Since a goal has an “end," you will never feel like a success until you’ve actually achieved it. And even when you achieve your goal, you simply have to start all over again with the next one.

And the reality is you might not even know what the “next” goal should be. I mean, what’s next after an Academy Award? Does that become your new bar?

So, you feel aimless. You know you should be seeking to accomplish something, but you’re not sure what that something should be.

Even worse, you might feel like since you have already accomplished your goal, you can go back to your old habits instead of pushing and growing. You could lose all the forward progress that you made.

It’s a setup to make you feel like a consistent failure. Our society and culture thrive on it because feeling small keeps many other people rich and in power.

In this seminar and program, I will give you a goal-setting system that will work with your brain and not against it. I am going to help REWIRE your brain for true actor success!
 You guessed it... using SCIENCE!

Are you with me?

© Copyrighted 2021 Communication Method for Actors, LLC

Updated: Dec 26, 2022


It isn't so much what your character says but what your character does that makes them scary. Take, for example, the use of a SIGNATURE HAND GESTURE.

A SIGNATURE HAND GESTURE is a hand gesture used by that person more often than other hand gestures and can show insight into that person's personality.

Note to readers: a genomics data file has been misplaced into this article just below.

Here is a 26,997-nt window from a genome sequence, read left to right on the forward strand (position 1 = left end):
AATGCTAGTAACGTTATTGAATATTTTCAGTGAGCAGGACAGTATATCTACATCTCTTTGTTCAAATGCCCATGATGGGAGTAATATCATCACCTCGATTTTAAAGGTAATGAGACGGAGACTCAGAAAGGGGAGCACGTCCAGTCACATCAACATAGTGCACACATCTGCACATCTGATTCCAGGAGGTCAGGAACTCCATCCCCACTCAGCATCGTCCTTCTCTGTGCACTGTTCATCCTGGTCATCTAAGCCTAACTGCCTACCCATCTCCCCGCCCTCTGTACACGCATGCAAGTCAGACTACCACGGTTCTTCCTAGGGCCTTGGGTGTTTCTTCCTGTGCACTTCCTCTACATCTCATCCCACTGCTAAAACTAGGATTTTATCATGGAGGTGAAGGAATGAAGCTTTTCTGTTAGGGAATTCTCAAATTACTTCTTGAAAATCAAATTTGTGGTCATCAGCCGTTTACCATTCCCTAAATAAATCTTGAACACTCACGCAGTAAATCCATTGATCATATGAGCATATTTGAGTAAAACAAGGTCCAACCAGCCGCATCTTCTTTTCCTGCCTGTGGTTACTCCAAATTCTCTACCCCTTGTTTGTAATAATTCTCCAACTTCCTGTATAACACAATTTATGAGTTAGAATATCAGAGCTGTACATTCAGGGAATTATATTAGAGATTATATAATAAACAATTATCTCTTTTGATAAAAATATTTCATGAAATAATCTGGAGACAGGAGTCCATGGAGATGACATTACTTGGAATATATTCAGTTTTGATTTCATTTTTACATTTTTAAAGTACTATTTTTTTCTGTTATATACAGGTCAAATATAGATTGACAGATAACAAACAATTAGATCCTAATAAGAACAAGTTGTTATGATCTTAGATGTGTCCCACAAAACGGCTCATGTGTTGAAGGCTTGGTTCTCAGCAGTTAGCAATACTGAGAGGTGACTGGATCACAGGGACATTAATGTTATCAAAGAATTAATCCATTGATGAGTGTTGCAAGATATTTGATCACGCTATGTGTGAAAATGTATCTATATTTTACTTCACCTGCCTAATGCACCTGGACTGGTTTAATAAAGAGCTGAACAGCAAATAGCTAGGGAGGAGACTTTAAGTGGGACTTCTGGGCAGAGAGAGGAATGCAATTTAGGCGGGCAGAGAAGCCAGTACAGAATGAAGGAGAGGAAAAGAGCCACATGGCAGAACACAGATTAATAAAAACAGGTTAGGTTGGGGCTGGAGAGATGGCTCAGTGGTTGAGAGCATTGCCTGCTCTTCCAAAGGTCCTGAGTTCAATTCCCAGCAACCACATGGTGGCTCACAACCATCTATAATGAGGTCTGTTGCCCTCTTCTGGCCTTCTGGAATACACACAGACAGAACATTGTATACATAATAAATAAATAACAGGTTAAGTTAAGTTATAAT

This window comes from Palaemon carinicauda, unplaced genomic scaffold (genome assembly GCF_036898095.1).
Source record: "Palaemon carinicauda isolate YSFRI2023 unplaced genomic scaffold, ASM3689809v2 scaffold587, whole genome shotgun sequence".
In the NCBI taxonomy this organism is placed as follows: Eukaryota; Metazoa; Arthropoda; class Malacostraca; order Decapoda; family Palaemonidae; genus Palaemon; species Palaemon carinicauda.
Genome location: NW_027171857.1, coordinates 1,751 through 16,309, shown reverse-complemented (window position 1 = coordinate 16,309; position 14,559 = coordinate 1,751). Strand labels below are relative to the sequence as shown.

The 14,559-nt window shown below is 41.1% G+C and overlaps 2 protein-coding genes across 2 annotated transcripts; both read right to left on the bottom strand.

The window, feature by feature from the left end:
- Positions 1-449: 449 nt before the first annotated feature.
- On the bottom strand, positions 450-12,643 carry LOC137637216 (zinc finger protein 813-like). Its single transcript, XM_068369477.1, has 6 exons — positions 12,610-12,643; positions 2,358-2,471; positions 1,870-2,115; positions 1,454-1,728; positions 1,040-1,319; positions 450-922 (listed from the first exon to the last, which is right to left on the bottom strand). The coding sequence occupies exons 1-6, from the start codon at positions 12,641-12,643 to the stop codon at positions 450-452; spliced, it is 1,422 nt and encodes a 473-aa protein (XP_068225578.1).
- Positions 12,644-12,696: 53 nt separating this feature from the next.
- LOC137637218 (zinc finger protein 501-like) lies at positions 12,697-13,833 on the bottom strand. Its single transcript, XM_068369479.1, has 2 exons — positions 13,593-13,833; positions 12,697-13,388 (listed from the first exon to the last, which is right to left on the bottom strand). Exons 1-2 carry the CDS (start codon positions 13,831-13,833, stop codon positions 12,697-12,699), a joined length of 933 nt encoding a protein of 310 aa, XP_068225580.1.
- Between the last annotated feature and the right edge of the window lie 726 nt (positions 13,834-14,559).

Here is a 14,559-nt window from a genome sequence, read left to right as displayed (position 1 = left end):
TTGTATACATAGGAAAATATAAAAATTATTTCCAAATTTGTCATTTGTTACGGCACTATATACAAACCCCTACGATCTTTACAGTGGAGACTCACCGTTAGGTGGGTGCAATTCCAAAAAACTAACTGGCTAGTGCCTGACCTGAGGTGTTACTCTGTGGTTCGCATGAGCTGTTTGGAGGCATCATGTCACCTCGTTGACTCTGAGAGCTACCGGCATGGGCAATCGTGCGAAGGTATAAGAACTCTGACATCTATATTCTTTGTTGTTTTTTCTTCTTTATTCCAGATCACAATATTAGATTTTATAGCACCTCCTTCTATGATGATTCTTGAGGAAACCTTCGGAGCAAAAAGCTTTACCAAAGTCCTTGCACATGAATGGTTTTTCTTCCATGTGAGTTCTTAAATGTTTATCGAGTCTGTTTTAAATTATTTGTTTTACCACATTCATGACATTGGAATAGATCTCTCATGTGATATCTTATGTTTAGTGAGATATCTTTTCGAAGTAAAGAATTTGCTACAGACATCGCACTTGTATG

Actors can use signature hand gestures to show the personality of the character they are playing. You can show the subtle creepy side of your character just by adding a well-placed signature hand gesture into the performance.

Let's look at an example.


Here is a small excerpt from the SCARY CHARACTERIZATION workshop. To learn more register below.

The "shush gesture" is a menacing motion of putting your finger to your mouth as if to tell the other person to be quiet. It can have other meanings but in the right context, it can be horrifying.

Can you think of a character that did this signature hand gesture in a movie or television show? (Email me your favorite clip)

Of course, it takes more than one shushing gesture to bring a scary character to life. If you want to learn more about building the scary character or you need to try it out for yourself in a workshop environment first. Now you can!

Join me for this 1-night LIVE on ZOOM workshop!

October 27th, 2022

1-night workshop, 2.5 hours Thursday, 6-8:30 PM MDT

$75 early / $99 after October 21st

Limited to 15 students for plenty of on-camera time. The last section of this class sold out!

Written by Faith Hibbs-Clark, Founder of the Communication Method for Actors, casting director for 25+ years, body language expert